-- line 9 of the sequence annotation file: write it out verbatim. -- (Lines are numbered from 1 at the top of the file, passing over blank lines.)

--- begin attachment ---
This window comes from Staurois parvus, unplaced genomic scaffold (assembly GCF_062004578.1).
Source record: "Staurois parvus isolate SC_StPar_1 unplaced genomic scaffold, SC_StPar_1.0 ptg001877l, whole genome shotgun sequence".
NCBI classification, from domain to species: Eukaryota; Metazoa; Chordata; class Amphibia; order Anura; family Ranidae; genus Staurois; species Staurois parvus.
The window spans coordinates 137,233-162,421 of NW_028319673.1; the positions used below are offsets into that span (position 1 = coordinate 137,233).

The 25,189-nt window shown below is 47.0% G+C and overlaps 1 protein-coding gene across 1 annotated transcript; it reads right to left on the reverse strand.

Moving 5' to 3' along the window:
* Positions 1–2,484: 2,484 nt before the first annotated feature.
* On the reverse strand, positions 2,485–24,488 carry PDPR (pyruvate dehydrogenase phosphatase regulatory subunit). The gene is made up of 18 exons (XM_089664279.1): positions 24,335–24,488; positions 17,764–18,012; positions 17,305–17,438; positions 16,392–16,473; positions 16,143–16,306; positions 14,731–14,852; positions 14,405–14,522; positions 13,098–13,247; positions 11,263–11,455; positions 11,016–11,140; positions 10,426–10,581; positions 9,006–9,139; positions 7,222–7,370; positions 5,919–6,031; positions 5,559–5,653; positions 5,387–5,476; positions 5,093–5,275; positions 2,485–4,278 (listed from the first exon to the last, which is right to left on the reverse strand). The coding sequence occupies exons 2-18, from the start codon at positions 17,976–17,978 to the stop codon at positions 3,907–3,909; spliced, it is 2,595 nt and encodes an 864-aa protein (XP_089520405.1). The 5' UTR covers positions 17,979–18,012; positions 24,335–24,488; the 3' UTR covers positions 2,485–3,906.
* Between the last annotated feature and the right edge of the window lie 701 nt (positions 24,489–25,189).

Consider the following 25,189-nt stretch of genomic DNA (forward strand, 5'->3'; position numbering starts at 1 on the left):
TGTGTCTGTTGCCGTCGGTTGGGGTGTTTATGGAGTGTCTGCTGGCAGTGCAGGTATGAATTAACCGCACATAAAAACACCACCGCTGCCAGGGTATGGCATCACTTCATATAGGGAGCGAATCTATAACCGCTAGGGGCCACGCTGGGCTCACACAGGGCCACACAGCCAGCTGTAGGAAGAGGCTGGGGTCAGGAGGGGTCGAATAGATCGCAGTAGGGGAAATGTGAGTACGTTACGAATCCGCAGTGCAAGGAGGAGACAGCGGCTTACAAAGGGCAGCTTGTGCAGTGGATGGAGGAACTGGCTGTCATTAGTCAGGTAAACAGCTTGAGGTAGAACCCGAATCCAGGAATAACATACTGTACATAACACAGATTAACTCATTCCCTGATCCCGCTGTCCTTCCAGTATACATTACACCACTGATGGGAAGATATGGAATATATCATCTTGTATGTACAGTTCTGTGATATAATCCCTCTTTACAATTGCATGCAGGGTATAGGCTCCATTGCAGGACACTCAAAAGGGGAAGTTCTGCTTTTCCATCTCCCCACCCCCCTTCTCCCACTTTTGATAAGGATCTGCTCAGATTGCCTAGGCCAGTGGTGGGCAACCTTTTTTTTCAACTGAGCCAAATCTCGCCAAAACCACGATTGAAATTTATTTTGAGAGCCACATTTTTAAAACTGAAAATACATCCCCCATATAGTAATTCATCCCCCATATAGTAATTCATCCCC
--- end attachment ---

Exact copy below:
* Between the last annotated feature and the right edge of the window lie 701 nt (positions 24,489–25,189).